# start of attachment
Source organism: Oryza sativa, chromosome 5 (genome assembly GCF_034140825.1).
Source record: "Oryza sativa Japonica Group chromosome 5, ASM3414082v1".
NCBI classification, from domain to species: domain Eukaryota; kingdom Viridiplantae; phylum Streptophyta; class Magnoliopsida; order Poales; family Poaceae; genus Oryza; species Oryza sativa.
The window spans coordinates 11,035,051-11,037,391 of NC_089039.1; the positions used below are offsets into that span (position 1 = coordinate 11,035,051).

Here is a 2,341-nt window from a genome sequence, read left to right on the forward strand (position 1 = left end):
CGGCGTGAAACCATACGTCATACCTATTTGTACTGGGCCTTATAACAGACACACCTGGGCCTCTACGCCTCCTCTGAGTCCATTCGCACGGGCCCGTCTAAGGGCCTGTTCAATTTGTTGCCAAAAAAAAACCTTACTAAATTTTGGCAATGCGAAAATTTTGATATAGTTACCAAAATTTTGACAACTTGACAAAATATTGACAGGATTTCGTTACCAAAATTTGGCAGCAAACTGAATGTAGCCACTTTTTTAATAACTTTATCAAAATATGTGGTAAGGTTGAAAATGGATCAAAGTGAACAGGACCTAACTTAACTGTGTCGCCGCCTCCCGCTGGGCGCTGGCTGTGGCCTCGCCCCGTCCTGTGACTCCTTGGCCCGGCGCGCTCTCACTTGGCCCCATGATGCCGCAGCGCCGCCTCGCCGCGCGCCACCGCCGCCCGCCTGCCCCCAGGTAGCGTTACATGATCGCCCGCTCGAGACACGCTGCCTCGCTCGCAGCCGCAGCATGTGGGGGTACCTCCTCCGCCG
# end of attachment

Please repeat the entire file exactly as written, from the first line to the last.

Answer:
Source organism: Oryza sativa, chromosome 5 (genome assembly GCF_034140825.1).
Source record: "Oryza sativa Japonica Group chromosome 5, ASM3414082v1".
NCBI classification, from domain to species: domain Eukaryota; kingdom Viridiplantae; phylum Streptophyta; class Magnoliopsida; order Poales; family Poaceae; genus Oryza; species Oryza sativa.
The window spans coordinates 11,035,051-11,037,391 of NC_089039.1; the positions used below are offsets into that span (position 1 = coordinate 11,035,051).

Here is a 2,341-nt window from a genome sequence, read left to right on the forward strand (position 1 = left end):
CGGCGTGAAACCATACGTCATACCTATTTGTACTGGGCCTTATAACAGACACACCTGGGCCTCTACGCCTCCTCTGAGTCCATTCGCACGGGCCCGTCTAAGGGCCTGTTCAATTTGTTGCCAAAAAAAAACCTTACTAAATTTTGGCAATGCGAAAATTTTGATATAGTTACCAAAATTTTGACAACTTGACAAAATATTGACAGGATTTCGTTACCAAAATTTGGCAGCAAACTGAATGTAGCCACTTTTTTAATAACTTTATCAAAATATGTGGTAAGGTTGAAAATGGATCAAAGTGAACAGGACCTAACTTAACTGTGTCGCCGCCTCCCGCTGGGCGCTGGCTGTGGCCTCGCCCCGTCCTGTGACTCCTTGGCCCGGCGCGCTCTCACTTGGCCCCATGATGCCGCAGCGCCGCCTCGCCGCGCGCCACCGCCGCCCGCCTGCCCCCAGGTAGCGTTACATGATCGCCCGCTCGAGACACGCTGCCTCGCTCGCAGCCGCAGCATGTGGGGGTACCTCCTCCGCCG